NEW ORLEANS — The boy was 7 years old and soft, at least by the impossibly hard standards of the Iberville housing projects. His prized ponytail served only to trumpet the fact he was different, an outsider, and when the other kids teased him about it, he cried. But there was something about the kid: He was gifted of mind and body, smart and fast. It was time to put him on a football field.
The boy’s father, an Army sergeant deployed to South Korea, had been bugging the folks back home to make sure his son got signed up for some sports while his parents were overseas. And in Louisiana, sports meant football. So the job fell to Uncle Shane Griffin, who, one Saturday morning in 1997, dutifully loaded his nephew, young Robert, in the back seat of his car and pointed it toward a nearby rec center.
But halfway there, suddenly fearful of what might happen out there on the inner-city gridiron to little Robert Griffin III, the youngest of Jacqueline and Robert Griffin Jr.’s three children, Uncle Shane turned the car around. The boy, skinny and quiet, with big innocent eyes, was staying with his Louisiana relatives only temporarily, while his mom and dad were doing their tour in South Korea.
Uncle Shane figured it would be a good idea if he were returned to them in one piece.
“I said to myself, ‘Man, these project kids are gonna tear him up, and Jackie would never forgive me if something happened to him,’ ” Shane Griffin recalled. “So I didn’t even sign him up. We went and got some snowballs instead.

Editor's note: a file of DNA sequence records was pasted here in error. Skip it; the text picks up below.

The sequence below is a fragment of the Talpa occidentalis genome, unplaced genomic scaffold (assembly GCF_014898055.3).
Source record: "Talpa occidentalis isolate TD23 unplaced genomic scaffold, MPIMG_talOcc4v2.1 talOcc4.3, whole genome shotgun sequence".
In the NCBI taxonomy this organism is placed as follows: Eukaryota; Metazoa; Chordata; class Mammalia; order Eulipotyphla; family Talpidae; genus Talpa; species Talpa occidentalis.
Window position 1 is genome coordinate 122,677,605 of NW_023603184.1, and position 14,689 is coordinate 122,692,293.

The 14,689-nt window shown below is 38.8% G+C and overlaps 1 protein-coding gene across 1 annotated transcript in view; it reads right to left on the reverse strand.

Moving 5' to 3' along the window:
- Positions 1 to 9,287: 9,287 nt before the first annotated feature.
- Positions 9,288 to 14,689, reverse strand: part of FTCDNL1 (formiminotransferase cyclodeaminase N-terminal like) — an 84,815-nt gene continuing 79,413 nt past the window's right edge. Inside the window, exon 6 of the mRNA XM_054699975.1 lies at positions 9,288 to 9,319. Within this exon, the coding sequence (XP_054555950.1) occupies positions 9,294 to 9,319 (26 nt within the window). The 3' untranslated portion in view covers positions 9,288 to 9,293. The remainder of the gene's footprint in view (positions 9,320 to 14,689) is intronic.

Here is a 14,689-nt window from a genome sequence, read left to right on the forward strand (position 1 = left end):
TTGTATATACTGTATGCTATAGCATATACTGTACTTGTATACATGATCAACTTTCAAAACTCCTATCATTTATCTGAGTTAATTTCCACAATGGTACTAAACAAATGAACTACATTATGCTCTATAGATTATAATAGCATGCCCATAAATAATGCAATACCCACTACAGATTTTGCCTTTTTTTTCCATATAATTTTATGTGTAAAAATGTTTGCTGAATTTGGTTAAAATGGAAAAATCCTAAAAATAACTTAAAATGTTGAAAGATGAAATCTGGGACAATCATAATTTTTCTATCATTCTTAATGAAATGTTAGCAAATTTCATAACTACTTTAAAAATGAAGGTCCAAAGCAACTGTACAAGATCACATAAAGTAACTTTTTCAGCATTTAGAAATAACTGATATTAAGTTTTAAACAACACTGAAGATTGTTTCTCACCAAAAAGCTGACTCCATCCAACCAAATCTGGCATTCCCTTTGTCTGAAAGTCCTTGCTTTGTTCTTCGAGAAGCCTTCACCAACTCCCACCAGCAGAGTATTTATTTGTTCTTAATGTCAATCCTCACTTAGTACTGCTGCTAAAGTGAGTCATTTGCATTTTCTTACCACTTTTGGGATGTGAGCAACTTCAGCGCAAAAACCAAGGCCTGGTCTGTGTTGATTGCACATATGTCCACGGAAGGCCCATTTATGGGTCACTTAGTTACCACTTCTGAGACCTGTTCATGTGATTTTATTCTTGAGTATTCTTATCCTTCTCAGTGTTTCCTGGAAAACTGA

“And I look back now — I was driving around with the future Heisman Trophy winner. And I didn’t even sign him up! Can you imagine that?”
Some 15 years later after destiny was delayed by the conscience of a loyal uncle, Robert Lee Griffin III will finally make his football debut in the city he calls “my true home town.” Home, Griffin has said, is where you go for Christmas every year, and for the Griffins that was — and to a certain extent still is — New Orleans, where both his parents were born and raised, and where dozens of family members still reside.
Griffin returns to New Orleans on Sunday as the rookie quarterback of the Washington Redskins, and the No. 2 overall pick of the NFL draft. Shortly after 1 p.m., he will make perhaps the most anticipated regular season debut in Redskins history, against the New Orleans Saints at the Superdome.
Now 22, Griffin is already a man in full, with a $21.1 million contract, a ubiquitous nickname (RGIII) and the hopes of a franchise resting on his shoulders. The Heisman Trophy, earned as a junior at Baylor in 2011, sits on the mantel of his suburban Virginia home. He has a fiancee, Rebecca Liddicoat, whose high school class ring he wears around his neck day and night, alongside a dog tag with a Bible quote from Jeremiah 29:11: “‘For I know the plans I have for you,’ declares the Lord, ‘plans to prosper you and not to harm you, plans to give you hope and a future.’ ”
Griffin’s time in New Orleans, which came in 1996-97 when he and his two sisters were forced to stay behind while his parents were deployed in South Korea, instilled in him an appreciation for family, a tolerance for humidity, a foolproof recipe for beignets and a healthy dose of street-smarts.
But mostly, what New Orleans gave him was a toughness he didn’t have before he arrived there. He saw rats for the first time in New Orleans. He had an achy tooth pulled via a string tied to a doorknob that a cousin subsequently slammed shut. Eventually, he even learned to tune out the teasing.
The elder Robert Griffin Jr. remembers picking his kids up from New Orleans at the end of the deployment, and taking them to Copperas Cove, Tex., near Fort Hood, where the family settled for good. In the younger Robert, there was something new, something different. His boy was tougher and stronger. He was ready to be an athlete.